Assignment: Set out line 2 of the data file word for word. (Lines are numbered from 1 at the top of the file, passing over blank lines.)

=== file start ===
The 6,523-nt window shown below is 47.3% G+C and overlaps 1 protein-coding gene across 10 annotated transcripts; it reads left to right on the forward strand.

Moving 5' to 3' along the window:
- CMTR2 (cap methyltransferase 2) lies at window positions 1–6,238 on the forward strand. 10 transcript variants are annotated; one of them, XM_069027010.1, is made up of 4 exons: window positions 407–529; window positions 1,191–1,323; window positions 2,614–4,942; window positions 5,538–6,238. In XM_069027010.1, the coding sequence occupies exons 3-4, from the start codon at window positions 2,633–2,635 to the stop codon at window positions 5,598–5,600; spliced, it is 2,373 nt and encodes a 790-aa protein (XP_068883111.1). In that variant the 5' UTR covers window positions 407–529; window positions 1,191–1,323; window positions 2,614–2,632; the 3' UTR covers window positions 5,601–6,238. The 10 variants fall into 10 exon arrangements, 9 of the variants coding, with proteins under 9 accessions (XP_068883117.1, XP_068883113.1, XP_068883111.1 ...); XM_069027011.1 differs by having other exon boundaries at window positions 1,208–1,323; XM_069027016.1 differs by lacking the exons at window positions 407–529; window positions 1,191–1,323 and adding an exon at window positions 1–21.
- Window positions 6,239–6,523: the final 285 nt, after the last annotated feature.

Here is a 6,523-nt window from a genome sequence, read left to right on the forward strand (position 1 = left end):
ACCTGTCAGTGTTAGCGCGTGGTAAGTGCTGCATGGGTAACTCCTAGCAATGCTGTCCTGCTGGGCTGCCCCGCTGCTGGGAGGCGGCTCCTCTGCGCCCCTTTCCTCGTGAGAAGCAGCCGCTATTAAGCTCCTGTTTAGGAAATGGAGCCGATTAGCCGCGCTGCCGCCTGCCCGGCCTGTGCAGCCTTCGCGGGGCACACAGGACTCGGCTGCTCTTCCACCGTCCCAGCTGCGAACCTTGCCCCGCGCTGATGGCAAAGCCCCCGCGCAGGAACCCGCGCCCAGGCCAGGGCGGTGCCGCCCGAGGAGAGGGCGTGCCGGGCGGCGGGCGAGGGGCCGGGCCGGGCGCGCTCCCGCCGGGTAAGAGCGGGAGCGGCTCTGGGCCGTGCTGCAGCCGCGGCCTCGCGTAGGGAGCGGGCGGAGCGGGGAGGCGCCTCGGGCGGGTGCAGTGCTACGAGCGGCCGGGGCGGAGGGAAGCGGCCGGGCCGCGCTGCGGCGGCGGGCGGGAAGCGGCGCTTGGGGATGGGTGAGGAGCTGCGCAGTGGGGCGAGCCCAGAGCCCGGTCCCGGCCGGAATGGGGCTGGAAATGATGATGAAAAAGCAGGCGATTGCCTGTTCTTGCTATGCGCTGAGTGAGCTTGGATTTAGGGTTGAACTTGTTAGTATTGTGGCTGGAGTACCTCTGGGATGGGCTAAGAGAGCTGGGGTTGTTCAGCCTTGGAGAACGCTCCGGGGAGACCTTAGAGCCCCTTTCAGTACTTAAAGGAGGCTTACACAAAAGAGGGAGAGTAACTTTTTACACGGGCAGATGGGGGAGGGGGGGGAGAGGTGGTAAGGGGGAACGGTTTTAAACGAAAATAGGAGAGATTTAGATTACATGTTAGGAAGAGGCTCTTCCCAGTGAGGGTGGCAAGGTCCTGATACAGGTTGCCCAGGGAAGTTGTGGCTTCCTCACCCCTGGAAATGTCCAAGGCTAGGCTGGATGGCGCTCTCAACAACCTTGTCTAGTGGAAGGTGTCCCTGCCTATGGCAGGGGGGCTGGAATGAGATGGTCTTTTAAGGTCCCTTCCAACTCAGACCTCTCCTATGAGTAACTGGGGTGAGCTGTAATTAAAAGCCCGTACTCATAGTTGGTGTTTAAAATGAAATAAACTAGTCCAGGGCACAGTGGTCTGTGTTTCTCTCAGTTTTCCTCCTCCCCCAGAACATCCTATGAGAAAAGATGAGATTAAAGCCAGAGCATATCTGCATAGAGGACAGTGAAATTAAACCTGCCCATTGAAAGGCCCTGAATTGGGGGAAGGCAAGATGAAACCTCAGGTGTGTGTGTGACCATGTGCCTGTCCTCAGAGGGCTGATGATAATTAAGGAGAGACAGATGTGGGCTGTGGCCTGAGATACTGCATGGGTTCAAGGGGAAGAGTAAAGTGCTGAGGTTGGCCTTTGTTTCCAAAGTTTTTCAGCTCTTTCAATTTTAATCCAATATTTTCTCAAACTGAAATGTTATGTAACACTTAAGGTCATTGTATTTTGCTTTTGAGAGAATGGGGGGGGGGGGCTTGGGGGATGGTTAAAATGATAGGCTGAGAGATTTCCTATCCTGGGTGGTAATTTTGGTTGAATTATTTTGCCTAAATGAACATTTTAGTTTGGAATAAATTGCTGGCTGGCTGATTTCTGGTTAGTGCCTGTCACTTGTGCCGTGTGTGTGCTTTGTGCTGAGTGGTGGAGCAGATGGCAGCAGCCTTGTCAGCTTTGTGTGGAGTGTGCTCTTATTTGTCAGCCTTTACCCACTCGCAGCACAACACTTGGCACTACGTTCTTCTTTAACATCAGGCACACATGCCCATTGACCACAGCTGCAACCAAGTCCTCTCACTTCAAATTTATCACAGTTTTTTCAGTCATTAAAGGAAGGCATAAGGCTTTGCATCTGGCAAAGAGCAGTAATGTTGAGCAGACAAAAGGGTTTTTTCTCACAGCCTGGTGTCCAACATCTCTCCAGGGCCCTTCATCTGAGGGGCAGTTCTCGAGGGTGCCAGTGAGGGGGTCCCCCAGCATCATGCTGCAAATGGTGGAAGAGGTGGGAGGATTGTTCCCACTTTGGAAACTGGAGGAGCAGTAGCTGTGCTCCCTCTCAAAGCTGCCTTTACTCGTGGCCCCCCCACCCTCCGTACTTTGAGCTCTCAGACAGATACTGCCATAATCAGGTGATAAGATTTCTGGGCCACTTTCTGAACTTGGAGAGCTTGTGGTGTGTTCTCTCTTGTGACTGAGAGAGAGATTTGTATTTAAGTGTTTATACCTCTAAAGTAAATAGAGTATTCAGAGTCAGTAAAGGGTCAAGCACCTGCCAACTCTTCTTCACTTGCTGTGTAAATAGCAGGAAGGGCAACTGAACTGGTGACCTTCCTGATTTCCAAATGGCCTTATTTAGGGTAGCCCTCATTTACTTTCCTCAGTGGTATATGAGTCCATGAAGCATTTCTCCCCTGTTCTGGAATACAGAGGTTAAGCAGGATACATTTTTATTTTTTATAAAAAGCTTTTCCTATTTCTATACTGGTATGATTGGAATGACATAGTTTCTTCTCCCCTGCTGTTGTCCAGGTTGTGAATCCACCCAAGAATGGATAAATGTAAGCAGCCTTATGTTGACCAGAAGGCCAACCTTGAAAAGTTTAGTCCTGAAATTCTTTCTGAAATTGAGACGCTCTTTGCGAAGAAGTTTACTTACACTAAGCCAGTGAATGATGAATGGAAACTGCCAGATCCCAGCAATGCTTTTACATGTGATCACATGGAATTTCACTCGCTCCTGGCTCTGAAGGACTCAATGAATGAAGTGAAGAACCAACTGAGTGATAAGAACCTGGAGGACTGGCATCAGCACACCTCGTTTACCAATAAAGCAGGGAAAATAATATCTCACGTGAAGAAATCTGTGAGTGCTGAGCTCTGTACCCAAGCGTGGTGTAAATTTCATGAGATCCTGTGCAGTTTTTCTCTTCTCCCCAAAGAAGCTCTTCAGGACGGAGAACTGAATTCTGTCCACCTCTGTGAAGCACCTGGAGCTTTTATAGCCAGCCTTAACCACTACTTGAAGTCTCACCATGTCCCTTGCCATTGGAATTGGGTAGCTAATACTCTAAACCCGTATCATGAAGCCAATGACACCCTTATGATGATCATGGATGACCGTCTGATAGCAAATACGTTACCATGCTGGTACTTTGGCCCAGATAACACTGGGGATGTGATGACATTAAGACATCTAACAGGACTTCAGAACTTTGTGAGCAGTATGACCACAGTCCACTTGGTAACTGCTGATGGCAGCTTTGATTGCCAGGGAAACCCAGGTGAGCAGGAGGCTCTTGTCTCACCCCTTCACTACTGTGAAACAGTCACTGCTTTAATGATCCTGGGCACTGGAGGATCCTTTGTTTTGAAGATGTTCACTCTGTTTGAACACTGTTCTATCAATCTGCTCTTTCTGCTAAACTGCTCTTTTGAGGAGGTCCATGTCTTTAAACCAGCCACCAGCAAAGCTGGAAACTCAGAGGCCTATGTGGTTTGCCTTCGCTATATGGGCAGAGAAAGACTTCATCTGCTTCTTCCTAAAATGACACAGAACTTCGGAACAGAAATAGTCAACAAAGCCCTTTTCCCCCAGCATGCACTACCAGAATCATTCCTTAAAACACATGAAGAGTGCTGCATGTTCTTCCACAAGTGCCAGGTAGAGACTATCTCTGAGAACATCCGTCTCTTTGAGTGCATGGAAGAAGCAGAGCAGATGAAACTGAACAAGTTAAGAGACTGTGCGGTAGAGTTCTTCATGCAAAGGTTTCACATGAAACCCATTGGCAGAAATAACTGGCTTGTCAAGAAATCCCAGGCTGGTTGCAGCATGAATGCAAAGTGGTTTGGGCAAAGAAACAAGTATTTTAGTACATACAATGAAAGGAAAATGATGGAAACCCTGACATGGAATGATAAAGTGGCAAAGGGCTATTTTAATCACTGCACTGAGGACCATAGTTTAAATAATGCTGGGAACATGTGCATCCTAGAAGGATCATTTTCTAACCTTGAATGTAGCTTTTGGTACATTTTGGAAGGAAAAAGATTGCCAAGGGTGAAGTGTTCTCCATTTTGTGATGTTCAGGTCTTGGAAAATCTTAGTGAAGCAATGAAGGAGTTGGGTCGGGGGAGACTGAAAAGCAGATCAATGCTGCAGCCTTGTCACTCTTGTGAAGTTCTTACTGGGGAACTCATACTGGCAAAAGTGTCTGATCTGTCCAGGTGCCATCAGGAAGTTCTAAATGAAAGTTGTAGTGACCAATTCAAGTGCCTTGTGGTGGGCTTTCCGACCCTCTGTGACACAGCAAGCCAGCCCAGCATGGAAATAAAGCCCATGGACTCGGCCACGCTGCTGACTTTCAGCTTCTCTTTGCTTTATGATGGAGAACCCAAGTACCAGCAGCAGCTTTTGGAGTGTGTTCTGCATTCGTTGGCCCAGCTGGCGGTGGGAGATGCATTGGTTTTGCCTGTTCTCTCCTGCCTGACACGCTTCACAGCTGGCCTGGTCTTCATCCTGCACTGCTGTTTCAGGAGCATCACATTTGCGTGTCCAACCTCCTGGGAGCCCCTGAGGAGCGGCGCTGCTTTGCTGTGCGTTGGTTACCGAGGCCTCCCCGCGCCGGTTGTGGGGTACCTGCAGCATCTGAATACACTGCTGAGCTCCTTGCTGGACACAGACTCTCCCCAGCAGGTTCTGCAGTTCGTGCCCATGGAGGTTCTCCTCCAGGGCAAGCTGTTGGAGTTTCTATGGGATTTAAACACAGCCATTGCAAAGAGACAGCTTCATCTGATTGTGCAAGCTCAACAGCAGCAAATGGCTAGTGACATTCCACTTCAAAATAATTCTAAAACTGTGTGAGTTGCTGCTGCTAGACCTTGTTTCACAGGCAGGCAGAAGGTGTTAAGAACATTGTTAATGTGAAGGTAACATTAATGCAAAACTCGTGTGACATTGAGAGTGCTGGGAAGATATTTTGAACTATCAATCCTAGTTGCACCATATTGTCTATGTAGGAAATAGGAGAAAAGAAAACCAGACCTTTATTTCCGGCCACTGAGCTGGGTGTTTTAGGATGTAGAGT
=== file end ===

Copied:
Moving 5' to 3' along the window: